1. How to die well
The Middle Ages was a good time to learn how to die. If you avoided the Black Plague and survived the 100 Years War, you still might get some of your disease-laden drinking water on a hangnail and die of septicemia. It was during this time that an instructional pamphlet, Ars Moriendi: The Craft of Dying, started making its rounds among the population of Europe. Appearing sometime in the early 1400s, the Ars Moriendi was a small book of six chapters, each one written to help a dying soul and those attending him to ease the passage into death. As the book grew in popularity and became widely translated, a second, shorter version, which had more pictures and less writing, became available. The book was written with the idea that in a man’s desperate last hours, he becomes a target for Satan like never before. Ars Moriendi teaches how to withstand that battle. As the first chapter says, death need not be feared. In fact, the book gives a "commendation of Death, and the cunning to die well." Other chapters help a person avoid despair in their final hours, pose questions to be asked of him to make sure his eternal soul is in order, and offer comforting prayers to say by his bedside.
2. How to battle
Gunpowder slowly began having a say in European warfare between the 14th and 16th centuries. Before that, combat (and there was a lot of combat) was sword to sword. Well, that’s not exactly true. There were swords, both long and short, spears, maces, pole-axes, daggers, messers, bucklers, bows, crossbows, and lances. Not to mention the art of using any of the above while on horseback, wrestling, fighting two against one, shield use, and how (Plate 242) to fight a woman (the man must stand in a pit with a wooden mace, the woman above him with a five pound stone tied into her veil. Presumably these instructions were for judicial battles or other organized fighting.) If this seems like a lot to learn, it was. The scribes of the time produced many manuals, largely pictorial, to help soldiers learn their craft. The woodcuts above are from a popular series of books written by Hans Talhoffer.
3. How to punish sins
Having your priest give you a private penance for your sins was a new idea in the early Middle Ages. Before then, people confessed their sins publicly, and maybe only once in their lifetime. In the 6th century, Irish monks begin making extremely detailed lists of possible sins, called Penitentials, along with the punishments to pay for committing them. Some of the punishments (fasting for 4 years for fornication with a virgin) are likely the result of muddled translation or a variable definition of "fasting." Other sins and precise punishments from the Penitential pamphlet Corpus 190 of the Canons of Theodore include:
- He who desires to fornicate (with) himself (i.e., to masturbate) and is not able to do so, he must fast for 40 days or 20 days.
- If he is a boy and does it often, either he is to fast 20 days or one is to whip him.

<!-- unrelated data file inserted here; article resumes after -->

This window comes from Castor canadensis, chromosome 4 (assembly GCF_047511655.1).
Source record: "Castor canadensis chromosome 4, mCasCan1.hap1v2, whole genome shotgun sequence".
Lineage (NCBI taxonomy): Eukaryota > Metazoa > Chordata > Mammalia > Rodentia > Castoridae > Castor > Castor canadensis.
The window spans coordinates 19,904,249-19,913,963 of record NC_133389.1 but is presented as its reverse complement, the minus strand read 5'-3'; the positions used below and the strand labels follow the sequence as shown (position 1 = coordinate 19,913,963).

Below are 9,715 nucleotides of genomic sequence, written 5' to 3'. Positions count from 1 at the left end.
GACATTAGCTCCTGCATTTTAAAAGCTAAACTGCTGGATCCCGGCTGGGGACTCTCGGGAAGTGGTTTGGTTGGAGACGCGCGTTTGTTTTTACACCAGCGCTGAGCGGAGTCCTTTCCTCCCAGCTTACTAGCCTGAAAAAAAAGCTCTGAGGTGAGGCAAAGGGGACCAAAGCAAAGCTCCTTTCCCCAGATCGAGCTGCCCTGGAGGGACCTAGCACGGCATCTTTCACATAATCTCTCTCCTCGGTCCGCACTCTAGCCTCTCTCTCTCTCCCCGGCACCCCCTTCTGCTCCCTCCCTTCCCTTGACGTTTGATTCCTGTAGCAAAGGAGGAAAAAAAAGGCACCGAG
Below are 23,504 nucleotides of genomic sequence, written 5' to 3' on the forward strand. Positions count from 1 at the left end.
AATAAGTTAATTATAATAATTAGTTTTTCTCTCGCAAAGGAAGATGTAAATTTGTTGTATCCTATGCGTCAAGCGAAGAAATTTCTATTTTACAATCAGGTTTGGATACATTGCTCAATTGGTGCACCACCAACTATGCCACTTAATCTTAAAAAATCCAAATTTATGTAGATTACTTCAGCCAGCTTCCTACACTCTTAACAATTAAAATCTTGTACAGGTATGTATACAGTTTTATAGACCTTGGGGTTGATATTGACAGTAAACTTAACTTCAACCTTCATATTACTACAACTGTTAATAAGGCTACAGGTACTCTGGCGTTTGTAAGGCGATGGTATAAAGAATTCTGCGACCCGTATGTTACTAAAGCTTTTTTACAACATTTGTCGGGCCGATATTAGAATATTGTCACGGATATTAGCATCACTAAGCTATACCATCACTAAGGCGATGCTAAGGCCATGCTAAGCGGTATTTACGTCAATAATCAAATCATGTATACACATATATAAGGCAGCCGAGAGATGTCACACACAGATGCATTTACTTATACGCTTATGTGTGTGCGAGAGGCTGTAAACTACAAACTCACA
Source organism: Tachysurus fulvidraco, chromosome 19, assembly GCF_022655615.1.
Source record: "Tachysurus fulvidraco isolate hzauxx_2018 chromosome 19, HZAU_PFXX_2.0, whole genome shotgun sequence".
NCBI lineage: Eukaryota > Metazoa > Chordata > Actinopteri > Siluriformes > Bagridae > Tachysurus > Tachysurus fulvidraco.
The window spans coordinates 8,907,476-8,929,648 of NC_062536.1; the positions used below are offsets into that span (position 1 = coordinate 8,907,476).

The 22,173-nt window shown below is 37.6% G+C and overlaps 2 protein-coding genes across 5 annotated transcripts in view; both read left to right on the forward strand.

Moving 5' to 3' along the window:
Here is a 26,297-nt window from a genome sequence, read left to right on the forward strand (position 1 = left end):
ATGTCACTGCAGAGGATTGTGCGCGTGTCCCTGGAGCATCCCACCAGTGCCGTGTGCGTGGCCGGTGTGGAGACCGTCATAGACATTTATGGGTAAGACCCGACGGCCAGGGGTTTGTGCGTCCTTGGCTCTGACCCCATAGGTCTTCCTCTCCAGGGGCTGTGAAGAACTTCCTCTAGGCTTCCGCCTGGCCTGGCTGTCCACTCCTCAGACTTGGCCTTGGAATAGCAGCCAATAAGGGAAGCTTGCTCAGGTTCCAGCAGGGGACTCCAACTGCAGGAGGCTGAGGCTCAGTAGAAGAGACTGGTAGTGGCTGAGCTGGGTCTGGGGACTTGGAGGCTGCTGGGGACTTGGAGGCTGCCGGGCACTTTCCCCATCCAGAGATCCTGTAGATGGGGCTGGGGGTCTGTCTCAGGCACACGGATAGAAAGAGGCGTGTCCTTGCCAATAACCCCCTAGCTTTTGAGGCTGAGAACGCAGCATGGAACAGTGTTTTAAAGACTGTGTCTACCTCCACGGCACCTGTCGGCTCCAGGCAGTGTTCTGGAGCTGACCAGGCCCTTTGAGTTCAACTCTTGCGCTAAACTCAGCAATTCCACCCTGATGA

- Whoever fornicates with another man's wife must fast for four years, two wandering in grief, two (years) more (fasting) during the 40-day periods and three days each week.
- Whoever fornicates with an effeminate male or with another man or with an animal must fast for 10 years
4. How to care for the sick
The Fasciculus Medicinae was the first illustrated medical manual to be put into print, in the late 1400s. Actually, it wasn’t so much a manual as a bound collection of separate works about medicine and anatomy. The anatomy was, shall we say, very interpretive in some cases, such as The Zodiac Man. Or in the case of The Incised Man, rather scary, giving detailed directions for where it was best to cut and bleed patients for whatever particular ailment they suffered ("Incisions in the two veins behind the ears, on both sides, are useful for improving memory and cleansing the face of pustules, and against all other spots on the face"). The book widely added to medical knowledge, for good or ill, in the Middle Ages, and the woodblock illustrations influenced the art of the period.
5. How to be a king
Only a small fraction of the population of Medieval Europe read or wrote. Because of this, most books either concerned the church, the wealthy, or the nobility. Often all three of these attributes would be found in the same person. One of the most popular genres of "advice books" during this time was called "Mirrors for Princes." They were often written by noble relatives, respected scholars, or religious leaders to be presented to new nobility as they came to power. These books were meant to instruct young royalty of their duties and their history. Most of these books, alongside records of battles and studies of other monarchies, instruct on the need for piety, benevolence, and the important of a praiseworthy life. A famous exception is the book The Prince by Niccolò Machiavelli. Machiavelli taught that it was better to be feared than loved, better to be stingy than generous (so as not to encourage greed in your subjects), and how to avoid contempt and hatred while adhering to the rest of his suggestions. Unlike most Mirrors, Machiavelli’s book is still widely read today.
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